Happ's second point concerns the trial court's denial of his motion to suppress statements he made to two Florida investigating officers concerning this case while he was incarcerated on robbery and kidnapping charges in California. The California charges on which he was incarcerated were unrelated to the Florida investigation. The investigators were aware that Happ was represented by California counsel on the California robbery and kidnapping charges. The Florida officers advised Happ of his Miranda 2 rights, after which he signed a waiver and agreed to talk to them concerning the Florida offense. The only statement made by Happ to the investigators which was introduced at trial was a denial by Happ of any knowledge of why his fingerprints were found on the victim's car. Happ claims that the statement should be suppressed because the investigating officers did not advise him that he had a right to confer with his California lawyers before being interviewed. The trial judge denied the motion to suppress, finding that Happ knowingly, intelligently, and voluntarily waived his Miranda rights prior to the questioning, as evidenced by the investigator's testimony and the signed waiver. The trial judge found that Happ had not invoked his Fifth Amendment rights and had voluntarily waived them. Furthermore, he held that, although Happ was represented by counsel in his unrelated California cases, the United States Supreme Court's decisions in Arizona v. Roberson, 486 U.S. 675, 108 S. Ct. 2093, 100 L. Ed. 2d 704 (1988), and Michigan v. Jackson, 475 U.S. 625, 89 L. Ed. 2d 631, 106 S. Ct. 1404 (1986), did not preclude the Florida investigating officers from questioning Happ in regards to the Florida crimes after Happ had validly waived his Fifth Amendment rights.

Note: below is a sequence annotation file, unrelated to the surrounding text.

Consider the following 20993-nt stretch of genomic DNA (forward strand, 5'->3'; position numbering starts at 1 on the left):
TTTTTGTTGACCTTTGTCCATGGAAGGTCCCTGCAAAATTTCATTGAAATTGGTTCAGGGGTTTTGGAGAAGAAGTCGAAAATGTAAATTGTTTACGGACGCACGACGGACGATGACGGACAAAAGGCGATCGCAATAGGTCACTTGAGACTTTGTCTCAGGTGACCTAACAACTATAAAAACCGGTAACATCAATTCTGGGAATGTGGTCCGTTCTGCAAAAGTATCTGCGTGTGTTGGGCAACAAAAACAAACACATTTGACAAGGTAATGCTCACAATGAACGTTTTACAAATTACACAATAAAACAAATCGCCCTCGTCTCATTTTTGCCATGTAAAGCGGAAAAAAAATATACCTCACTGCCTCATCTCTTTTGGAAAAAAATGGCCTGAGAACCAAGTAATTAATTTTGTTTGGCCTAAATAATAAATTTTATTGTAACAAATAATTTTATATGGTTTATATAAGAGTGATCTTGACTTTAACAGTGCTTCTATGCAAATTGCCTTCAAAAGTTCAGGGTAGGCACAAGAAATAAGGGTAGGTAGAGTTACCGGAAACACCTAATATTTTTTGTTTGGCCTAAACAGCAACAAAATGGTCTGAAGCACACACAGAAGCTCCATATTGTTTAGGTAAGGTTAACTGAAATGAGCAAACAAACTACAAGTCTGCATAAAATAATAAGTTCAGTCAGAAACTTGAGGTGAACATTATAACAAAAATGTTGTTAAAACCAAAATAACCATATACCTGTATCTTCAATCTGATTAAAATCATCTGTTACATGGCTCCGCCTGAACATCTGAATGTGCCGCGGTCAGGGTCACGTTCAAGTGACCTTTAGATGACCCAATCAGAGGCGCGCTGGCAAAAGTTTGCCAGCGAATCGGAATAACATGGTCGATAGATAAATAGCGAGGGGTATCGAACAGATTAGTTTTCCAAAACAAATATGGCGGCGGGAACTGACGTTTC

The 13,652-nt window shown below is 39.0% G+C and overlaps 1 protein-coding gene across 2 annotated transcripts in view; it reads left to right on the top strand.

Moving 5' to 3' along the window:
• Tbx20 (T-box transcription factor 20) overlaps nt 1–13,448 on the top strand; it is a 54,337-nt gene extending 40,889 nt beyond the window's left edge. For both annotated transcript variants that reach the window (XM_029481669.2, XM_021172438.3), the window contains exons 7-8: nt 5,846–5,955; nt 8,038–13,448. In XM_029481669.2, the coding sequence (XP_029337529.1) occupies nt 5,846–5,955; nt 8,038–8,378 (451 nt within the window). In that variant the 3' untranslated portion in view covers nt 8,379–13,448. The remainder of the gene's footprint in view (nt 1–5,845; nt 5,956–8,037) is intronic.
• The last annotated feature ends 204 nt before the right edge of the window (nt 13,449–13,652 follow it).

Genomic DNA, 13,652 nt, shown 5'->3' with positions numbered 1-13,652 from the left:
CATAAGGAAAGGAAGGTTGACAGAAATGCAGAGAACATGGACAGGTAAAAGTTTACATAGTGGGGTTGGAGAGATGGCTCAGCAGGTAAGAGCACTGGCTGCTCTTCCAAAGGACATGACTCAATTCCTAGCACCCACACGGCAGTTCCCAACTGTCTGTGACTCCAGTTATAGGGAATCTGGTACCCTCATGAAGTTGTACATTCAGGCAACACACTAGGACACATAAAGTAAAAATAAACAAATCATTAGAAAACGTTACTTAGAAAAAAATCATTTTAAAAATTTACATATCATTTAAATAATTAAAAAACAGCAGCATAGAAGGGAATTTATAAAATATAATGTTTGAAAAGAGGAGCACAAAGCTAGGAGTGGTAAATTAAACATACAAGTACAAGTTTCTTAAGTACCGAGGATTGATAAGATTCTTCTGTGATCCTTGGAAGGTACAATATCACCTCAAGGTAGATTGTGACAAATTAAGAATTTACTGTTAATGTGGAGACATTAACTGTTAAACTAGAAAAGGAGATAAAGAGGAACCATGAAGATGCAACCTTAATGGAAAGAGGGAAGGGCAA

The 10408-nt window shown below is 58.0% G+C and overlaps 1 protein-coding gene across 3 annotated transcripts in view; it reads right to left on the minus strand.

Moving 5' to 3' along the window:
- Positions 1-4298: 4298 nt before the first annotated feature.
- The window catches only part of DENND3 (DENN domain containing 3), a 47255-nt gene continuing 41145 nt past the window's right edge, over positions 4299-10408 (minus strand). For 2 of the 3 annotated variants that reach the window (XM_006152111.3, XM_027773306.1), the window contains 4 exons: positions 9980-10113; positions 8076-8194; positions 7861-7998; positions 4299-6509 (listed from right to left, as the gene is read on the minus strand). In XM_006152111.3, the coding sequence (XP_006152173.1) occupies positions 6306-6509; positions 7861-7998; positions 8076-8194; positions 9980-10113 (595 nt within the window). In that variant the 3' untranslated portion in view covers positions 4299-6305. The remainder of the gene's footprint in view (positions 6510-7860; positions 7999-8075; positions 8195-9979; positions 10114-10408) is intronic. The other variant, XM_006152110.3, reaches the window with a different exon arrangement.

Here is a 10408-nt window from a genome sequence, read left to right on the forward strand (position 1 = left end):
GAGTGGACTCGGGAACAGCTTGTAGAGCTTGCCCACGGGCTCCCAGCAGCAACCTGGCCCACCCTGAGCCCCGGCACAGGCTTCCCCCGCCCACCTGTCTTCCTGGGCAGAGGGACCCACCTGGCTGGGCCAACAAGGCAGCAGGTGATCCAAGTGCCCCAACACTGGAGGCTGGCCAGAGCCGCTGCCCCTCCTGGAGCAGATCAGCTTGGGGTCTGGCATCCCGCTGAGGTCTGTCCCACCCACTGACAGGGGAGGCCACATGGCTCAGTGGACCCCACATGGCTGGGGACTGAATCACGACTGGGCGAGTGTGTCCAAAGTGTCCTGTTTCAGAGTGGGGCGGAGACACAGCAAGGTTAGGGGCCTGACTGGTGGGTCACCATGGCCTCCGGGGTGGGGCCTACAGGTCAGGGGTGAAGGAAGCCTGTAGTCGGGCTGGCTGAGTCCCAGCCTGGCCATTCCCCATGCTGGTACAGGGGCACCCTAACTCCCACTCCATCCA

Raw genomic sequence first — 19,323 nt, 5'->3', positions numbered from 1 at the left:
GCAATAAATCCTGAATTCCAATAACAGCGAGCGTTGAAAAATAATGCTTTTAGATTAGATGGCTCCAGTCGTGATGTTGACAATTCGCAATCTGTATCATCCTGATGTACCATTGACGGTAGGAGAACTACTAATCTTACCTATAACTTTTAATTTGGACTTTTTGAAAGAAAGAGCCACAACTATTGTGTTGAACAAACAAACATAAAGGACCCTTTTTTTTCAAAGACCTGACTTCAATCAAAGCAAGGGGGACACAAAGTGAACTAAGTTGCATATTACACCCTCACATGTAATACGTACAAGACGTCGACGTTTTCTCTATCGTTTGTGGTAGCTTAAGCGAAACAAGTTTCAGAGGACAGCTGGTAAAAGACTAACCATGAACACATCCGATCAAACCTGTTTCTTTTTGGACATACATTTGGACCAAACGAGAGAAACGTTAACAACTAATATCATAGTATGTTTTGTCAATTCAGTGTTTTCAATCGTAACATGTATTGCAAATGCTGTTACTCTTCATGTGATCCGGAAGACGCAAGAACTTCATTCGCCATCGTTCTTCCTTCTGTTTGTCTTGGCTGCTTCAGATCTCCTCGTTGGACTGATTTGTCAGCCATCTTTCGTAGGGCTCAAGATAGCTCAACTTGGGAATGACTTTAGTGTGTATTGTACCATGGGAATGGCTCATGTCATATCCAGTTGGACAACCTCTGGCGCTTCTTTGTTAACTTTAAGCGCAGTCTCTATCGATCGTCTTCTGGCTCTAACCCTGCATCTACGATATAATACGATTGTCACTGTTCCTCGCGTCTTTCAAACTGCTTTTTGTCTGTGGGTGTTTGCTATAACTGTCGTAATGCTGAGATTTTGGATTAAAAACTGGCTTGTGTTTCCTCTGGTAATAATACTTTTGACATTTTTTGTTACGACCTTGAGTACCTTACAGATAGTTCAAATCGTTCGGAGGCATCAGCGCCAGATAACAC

2 Miranda v. Arizona, 384 U.S. 436, 16 L. Ed. 2d 694, 86 S. Ct. 1602 (1966).
Happ argues that, once a defendant invokes his Sixth Amendment right to counsel on pending criminal charges, this right also applies to any subsequent interrogation on any unrelated investigation. He contends that his requests for counsel in Pennsylvania and California on the California charges require that no interrogation on any unrelated crimes can be initiated by officers from other states under Roberson and Edwards v. Arizona, 451 U.S. 477, 68 L. Ed. 2d 378 , 101 S. Ct. 1880 (1981). We disagree. We find that the United States Supreme Court's decision in McNeil v. Wisconsin, 115 L. Ed. 2d 158, 111 S. Ct. 2204 (1991), answers the question contrary to Happ's view. That Court held that a person's Sixth Amendment right to counsel does not attach until the initiation of adversarial proceedings and is offense-specific. It explained:
It cannot be invoked once for all future prosecutions, for it does not attach until a prosecution is commenced . . . . And just as the right is offense-specific, so also its Michigan v. Jackson effect of invalidating subsequent waivers in police-initiated interviews is offense-specific. Id. at 2207. Because adversarial proceedings had not been initiated against Happ on the Florida crimes when the questioning occurred, the fact that he was represented by counsel on unrelated charges in California did not invoke his Sixth Amendment right to counsel in regards to the investigation of the Florida crimes. The critical factor is the voluntariness of the waiver. No Fifth Amendment right to counsel existed, and, once Happ properly waived his Miranda rights, the statements were admissible. Accordingly, we conclude that the trial court did not err in denying Happ's motion to suppress the statements made to the Florida investigators.